One of the more exciting skills I've been polishing this year is making my own salt-cured salmon, or gravlax. The process is similar to curing prosciutto, except that pork, being as dense as it is, takes much longer. Otherwise, you're basically packing a piece of fresh salmon in 2 parts sugar to 1 part salt. Add 1/4 alcohol (Pernod for fennel cured salmon, Scotch for honey and whiskey cured salmon, etc), and your flavorings (dill, white pepper...). Pack the salmon in this dry rub, then weigh it down to force the water out for 2-3 days.
After you fish the salmon out of the paste, it'll have a firm, cartilage-like texture around the edges. Rinse off the brine, pat dry, and enjoy over the next 2-3 weeks. Right before Christmas I made a dill and lemon zest cured salmon, which turned out great, but it went pretty fast with the holidays. So last Saturday I used a remaining knob of horseradish to do a slightly more aggressive-flavored gravlax. I grated it to about 1/2 cup of horseradish and mixed that into the cure with a small amount of black pepper.
Today I unwrapped the salmon and gave it a taste test. I was pleasantly surprised that the horseradish flavor came through quite clearly, as sometimes it fades in pungency as time goes on. This second photo here is of the cured salmon - you can see it doesn't look much different from the first.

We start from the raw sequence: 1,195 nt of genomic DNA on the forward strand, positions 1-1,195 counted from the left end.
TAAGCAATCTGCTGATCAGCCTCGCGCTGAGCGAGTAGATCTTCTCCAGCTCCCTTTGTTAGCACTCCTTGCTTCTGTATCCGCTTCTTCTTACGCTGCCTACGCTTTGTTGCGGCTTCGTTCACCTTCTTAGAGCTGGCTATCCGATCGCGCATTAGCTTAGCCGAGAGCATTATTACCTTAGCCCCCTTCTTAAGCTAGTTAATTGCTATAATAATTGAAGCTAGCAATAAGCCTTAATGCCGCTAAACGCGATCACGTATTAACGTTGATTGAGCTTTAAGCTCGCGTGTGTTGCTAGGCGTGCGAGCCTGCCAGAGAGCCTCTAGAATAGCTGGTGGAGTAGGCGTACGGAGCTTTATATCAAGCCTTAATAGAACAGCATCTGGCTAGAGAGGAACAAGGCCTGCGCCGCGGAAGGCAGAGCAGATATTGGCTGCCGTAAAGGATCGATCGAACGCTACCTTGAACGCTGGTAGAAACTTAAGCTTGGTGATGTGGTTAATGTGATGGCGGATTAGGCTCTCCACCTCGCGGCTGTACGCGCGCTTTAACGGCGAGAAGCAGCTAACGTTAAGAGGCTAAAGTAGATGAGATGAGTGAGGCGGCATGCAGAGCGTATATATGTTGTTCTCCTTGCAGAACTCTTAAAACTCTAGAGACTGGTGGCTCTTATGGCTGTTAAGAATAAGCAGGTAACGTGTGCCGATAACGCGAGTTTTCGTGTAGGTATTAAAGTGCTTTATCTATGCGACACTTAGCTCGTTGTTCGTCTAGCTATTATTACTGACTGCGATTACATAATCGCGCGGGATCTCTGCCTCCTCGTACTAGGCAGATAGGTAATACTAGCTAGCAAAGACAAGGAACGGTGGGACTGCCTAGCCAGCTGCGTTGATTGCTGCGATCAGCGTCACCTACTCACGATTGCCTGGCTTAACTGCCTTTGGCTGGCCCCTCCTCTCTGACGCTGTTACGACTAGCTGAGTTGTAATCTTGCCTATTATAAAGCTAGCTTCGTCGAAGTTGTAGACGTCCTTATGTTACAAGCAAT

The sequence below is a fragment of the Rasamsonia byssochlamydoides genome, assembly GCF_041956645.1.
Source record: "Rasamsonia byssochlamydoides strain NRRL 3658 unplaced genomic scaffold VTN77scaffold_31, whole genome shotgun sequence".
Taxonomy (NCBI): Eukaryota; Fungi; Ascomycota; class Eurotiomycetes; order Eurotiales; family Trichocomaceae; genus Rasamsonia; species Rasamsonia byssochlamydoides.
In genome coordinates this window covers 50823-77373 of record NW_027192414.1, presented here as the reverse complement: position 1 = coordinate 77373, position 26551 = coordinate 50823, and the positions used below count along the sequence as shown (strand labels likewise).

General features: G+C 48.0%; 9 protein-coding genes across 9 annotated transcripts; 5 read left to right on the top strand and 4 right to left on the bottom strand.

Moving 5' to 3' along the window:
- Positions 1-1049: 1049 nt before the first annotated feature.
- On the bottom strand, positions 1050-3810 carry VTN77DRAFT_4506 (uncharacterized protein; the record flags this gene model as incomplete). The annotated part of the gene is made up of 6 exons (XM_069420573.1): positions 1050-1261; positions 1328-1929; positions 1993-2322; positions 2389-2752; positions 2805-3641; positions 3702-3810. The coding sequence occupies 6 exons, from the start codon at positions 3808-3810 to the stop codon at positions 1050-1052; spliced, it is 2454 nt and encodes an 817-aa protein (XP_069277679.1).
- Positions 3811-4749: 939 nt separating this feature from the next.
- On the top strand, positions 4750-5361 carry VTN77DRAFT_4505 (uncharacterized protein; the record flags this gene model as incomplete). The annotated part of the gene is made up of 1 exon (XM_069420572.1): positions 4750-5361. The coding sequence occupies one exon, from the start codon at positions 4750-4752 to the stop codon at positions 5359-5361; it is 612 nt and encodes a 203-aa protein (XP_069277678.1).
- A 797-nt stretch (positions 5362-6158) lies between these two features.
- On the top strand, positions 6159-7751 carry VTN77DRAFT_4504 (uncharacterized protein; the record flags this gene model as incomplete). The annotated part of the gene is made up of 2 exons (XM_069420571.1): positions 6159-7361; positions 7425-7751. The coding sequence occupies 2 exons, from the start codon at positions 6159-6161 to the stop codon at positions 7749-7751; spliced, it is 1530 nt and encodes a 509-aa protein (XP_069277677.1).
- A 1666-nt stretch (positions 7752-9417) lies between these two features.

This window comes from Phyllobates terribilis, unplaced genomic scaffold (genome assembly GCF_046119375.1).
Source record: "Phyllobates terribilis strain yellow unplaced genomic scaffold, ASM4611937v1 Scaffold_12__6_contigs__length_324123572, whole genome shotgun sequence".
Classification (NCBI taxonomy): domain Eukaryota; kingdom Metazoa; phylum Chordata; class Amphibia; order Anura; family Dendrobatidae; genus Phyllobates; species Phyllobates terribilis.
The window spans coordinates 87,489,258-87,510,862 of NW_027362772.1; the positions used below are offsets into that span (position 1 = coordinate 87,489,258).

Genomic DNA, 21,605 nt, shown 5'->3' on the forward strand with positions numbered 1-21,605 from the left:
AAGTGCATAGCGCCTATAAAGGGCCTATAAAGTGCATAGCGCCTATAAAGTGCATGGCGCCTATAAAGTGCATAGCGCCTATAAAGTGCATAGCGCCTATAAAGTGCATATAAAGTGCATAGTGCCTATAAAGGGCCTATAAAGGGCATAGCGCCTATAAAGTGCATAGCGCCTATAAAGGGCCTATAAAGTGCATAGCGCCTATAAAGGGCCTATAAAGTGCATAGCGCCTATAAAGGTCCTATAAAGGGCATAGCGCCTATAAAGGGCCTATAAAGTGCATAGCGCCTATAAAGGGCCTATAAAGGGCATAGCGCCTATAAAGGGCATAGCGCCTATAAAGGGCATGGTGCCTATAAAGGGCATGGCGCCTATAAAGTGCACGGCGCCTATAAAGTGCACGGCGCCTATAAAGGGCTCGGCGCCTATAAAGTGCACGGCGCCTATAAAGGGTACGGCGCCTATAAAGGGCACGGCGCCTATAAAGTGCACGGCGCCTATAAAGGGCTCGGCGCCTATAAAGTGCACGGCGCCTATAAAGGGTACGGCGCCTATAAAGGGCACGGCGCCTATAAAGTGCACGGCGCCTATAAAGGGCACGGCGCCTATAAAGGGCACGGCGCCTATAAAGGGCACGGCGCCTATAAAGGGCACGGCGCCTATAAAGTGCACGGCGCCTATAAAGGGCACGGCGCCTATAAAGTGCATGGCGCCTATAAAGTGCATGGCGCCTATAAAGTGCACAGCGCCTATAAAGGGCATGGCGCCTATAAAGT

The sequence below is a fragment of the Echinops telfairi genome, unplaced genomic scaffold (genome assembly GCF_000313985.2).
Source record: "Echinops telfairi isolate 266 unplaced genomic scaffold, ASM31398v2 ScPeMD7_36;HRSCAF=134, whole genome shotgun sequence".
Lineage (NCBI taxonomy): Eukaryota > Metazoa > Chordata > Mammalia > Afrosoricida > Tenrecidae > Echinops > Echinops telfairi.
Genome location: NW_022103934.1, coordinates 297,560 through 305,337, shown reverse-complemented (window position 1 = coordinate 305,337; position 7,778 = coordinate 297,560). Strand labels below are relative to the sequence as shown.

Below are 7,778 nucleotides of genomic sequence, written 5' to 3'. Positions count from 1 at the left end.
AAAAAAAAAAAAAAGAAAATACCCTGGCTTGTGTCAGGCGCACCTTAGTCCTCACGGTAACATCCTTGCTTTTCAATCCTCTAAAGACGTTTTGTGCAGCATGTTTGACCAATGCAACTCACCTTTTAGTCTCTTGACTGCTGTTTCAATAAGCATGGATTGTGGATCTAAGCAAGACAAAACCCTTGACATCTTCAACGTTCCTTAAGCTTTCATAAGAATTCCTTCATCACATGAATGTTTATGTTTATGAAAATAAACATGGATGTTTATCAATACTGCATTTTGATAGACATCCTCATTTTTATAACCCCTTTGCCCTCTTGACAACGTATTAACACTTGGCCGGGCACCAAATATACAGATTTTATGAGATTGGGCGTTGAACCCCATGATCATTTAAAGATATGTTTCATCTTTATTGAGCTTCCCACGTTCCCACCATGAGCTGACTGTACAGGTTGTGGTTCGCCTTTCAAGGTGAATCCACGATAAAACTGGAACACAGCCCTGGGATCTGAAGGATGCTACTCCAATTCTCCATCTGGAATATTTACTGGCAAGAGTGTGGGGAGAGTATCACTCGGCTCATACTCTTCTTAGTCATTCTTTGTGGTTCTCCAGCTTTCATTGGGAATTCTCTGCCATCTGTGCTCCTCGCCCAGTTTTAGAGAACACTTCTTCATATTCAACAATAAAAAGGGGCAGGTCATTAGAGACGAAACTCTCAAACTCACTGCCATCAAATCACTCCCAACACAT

One thing I love about this process is that you don't need to use nitrites to cure it, so it's remarkable easy to do without any special trips to the chemist. For next time, I'm considering doing a Chinese Five Spice Salmon, as something of a change of pace.
Faced with two pounds of salmon and no upcoming holidays, I felt pretty free to experiment with this gravlax. For dinner tonight, I sliced it into thin rashers of salmon and tossed them in an Alfredo sauce with pasta and blanched asparagus. Aside from salting the water, I didn't add much salt, expecting the salmon to make up for it. I still ended up having to add a touch more salt, but the full flavors of the salmon and asparagus worked wonderfully in the rich sauce.
I've heard you can also cure swordfish in the same way, which I'd like to try in the near future. But I'm really hoping to get some nice, fresh wild salmon in to try it with this. I'd just do a simple cure on that, to see if the flavor of the wild salmon shines through, without dill and the like. Unfortunately the market has only had either farm raised salmon, or $25+ lb Wild King Salmon. Well, maybe that can be a New Year's splurge...